“The Poet Vinje’s Home Plassen in Telemark,” oil on canvas, by Christian Skredsveg, 1887.

by John Glowney

And the gray patches of sky over the house today
are nothing that a fresh coat of paint and some lilacs
wouldn’t fix.

Violets, tulips, fuchsia nicely arranged
in the cloud-beds,

and the sun, a slovenly ex-con
wandering the rooms after breakfast
looking for cigarettes.

And the wind blowsy in the trees
cluttering the air with the smell of fresh mown grass
and gasoline
and sparrows
like the change in your trousers scattered
on a patch of sidewalk.

No politics, just a silence so clear
you could polish it,

or maybe somebody could sing it,
some gorgeous voice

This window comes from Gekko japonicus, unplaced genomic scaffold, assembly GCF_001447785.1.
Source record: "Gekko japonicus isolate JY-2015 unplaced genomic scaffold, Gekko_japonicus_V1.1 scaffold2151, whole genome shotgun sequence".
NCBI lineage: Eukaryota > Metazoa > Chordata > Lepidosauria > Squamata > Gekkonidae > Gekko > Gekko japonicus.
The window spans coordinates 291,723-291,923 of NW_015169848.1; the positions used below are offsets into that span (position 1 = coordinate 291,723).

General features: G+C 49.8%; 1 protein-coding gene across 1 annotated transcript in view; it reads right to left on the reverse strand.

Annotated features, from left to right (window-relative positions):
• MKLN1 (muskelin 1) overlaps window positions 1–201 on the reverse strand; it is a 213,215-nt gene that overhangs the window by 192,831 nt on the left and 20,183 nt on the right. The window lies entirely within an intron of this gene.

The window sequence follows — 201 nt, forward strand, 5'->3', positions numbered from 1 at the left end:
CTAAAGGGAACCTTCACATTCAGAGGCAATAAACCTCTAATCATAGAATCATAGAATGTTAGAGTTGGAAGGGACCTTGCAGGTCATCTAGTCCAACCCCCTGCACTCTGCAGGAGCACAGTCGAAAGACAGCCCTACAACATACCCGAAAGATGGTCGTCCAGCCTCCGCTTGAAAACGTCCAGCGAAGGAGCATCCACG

like a breeze

drifting off an old-fashioned record,

floating all day
above the scuff of static.

John Glowney is a graduate of the University of Michigan. His poetry has appeared or is forthcoming in Narrative Magazine, Catamaran, The Baltimore Review, Cider Press Review, Rattle, and elsewhere. He is a recipient of a Pushcart Prize, Poetry Northwest’s Richard Hugo Prize, and the Poetry Society of American’s Robert H. Winner’s Memorial Award. He lives in Seattle.